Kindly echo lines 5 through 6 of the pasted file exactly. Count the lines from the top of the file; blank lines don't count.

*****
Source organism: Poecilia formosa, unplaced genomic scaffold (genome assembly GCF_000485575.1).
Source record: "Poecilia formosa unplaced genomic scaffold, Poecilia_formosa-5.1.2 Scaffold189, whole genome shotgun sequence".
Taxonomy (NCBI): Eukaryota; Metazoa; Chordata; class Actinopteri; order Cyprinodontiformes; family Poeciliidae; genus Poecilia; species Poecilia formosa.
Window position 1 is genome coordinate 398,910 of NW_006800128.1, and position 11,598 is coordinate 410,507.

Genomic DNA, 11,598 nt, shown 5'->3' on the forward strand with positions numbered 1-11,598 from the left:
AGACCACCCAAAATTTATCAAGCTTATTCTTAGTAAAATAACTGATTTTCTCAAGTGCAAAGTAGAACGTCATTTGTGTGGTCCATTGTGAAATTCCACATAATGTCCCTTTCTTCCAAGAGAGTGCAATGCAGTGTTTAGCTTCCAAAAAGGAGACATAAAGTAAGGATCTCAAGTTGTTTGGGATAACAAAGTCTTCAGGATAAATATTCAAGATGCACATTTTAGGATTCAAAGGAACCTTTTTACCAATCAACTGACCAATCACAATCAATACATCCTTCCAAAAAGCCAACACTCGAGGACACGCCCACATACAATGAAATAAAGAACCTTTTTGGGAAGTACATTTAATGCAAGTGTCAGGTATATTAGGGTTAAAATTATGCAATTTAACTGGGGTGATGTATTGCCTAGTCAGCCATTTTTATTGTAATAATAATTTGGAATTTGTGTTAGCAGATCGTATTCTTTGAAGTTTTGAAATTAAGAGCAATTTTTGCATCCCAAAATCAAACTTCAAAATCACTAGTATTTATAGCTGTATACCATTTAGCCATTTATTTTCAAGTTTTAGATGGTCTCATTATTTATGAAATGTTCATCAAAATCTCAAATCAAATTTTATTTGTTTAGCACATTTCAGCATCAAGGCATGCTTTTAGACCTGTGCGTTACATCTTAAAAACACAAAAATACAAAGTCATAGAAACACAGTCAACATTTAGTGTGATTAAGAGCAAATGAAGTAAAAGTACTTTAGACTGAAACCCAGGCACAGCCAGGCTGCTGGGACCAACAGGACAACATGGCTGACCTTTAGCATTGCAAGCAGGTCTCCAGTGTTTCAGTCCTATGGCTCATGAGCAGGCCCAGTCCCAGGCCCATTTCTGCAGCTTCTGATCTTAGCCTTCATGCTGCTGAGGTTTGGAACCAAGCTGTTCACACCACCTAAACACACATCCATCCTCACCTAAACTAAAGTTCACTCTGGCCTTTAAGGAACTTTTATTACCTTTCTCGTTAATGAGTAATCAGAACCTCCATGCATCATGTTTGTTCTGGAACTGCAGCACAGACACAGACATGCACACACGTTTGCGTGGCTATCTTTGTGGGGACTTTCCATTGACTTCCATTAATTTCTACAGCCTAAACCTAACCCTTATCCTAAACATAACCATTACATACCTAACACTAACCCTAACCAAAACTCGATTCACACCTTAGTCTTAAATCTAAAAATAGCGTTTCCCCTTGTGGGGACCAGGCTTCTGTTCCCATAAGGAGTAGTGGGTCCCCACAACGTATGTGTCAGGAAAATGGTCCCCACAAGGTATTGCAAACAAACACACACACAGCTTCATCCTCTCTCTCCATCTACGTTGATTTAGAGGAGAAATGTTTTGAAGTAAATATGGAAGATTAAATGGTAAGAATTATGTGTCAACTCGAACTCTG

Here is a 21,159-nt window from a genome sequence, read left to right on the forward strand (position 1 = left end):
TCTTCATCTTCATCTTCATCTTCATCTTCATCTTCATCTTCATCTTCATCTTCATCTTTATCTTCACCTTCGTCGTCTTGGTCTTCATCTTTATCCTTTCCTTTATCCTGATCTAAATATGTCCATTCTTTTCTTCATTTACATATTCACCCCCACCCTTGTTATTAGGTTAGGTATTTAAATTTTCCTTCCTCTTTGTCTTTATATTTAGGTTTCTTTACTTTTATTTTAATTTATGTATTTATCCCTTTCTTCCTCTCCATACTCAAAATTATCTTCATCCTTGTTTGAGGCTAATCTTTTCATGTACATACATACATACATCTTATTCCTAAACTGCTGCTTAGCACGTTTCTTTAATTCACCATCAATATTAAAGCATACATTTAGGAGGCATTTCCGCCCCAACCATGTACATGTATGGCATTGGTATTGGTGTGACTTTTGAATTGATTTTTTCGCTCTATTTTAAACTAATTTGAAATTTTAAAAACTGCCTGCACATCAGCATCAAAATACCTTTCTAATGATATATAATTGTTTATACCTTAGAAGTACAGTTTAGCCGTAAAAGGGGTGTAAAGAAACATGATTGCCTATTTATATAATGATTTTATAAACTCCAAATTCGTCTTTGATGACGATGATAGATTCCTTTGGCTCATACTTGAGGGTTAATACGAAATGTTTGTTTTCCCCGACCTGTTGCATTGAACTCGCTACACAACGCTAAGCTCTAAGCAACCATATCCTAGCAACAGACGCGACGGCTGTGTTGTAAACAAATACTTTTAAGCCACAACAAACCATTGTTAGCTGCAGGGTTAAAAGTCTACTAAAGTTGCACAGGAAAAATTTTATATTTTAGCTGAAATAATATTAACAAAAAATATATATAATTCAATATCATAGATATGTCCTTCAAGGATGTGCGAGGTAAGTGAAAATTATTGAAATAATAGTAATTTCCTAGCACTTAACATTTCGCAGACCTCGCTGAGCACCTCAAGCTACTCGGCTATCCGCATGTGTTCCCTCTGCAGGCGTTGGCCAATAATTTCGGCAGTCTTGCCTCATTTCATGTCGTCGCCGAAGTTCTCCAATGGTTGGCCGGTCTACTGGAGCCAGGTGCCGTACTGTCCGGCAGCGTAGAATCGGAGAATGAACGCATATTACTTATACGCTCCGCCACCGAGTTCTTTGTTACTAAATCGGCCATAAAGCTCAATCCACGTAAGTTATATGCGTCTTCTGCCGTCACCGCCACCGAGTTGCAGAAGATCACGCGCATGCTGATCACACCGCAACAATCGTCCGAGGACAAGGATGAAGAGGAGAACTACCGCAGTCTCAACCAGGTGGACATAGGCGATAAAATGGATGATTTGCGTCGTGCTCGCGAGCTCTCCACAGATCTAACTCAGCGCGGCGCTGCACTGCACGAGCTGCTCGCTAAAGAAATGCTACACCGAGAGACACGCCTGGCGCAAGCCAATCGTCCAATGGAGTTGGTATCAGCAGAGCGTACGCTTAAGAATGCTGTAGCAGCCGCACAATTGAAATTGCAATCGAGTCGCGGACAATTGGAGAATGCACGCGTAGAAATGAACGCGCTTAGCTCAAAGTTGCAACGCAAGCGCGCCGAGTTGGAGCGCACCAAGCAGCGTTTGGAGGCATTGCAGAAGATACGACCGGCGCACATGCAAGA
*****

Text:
Genomic DNA, 11,598 nt, shown 5'->3' on the forward strand with positions numbered 1-11,598 from the left:
AGACCACCCAAAATTTATCAAGCTTATTCTTAGTAAAATAACTGATTTTCTCAAGTGCAAAGTAGAACGTCATTTGTGTGGTCCATTGTGAAATTCCACATAATGTCCCTTTCTTCCAAGAGAGTGCAATGCAGTGTTTAGCTTCCAAAAAGGAGACATAAAGTAAGGATCTCAAGTTGTTTGGGATAACAAAGTCTTCAGGATAAATATTCAAGATGCACATTTTAGGATTCAAAGGAACCTTTTTACCAATCAACTGACCAATCACAATCAATACATCCTTCCAAAAAGCCAACACTCGAGGACACGCCCACATACAATGAAATAAAGAACCTTTTTGGGAAGTACATTTAATGCAAGTGTCAGGTATATTAGGGTTAAAATTATGCAATTTAACTGGGGTGATGTATTGCCTAGTCAGCCATTTTTATTGTAATAATAATTTGGAATTTGTGTTAGCAGATCGTATTCTTTGAAGTTTTGAAATTAAGAGCAATTTTTGCATCCCAAAATCAAACTTCAAAATCACTAGTATTTATAGCTGTATACCATTTAGCCATTTATTTTCAAGTTTTAGATGGTCTCATTATTTATGAAATGTTCATCAAAATCTCAAATCAAATTTTATTTGTTTAGCACATTTCAGCATCAAGGCATGCTTTTAGACCTGTGCGTTACATCTTAAAAACACAAAAATACAAAGTCATAGAAACACAGTCAACATTTAGTGTGATTAAGAGCAAATGAAGTAAAAGTACTTTAGACTGAAACCCAGGCACAGCCAGGCTGCTGGGACCAACAGGACAACATGGCTGACCTTTAGCATTGCAAGCAGGTCTCCAGTGTTTCAGTCCTATGGCTCATGAGCAGGCCCAGTCCCAGGCCCATTTCTGCAGCTTCTGATCTTAGCCTTCATGCTGCTGAGGTTTGGAACCAAGCTGTTCACACCACCTAAACACACATCCATCCTCACCTAAACTAAAGTTCACTCTGGCCTTTAAGGAACTTTTATTACCTTTCTCGTTAATGAGTAATCAGAACCTCCATGCATCATGTTTGTTCTGGAACTGCAGCACAGACACAGACATGCACACACGTTTGCGTGGCTATCTTTGTGGGGACTTTCCATTGACTTCCATTAATTTCTACAGCCTAAACCTAACCCTTATCCTAAACATAACCATTACATACCTAACACTAACCCTAACCAAAACTCGATTCACACCTTAGTCTTAAATCTAAAAATAGCGTTTCCCCTTGTGGGGACCAGGCTTCTGTTCCCATAAGGAGTAGTGGGTCCCCACAACGTATGTGTCAGGAAAATGGTCCCCACAAGGTATTGCAAACAAACACACACACAGCTTCATCCTCTCTCTCCATCTACGTTGATTTAGAGGAGAAATGTTTTGAAGTAAATATGGAAGATTAAATGGTAAGAATTATGTGTCAACTCGAACTCTG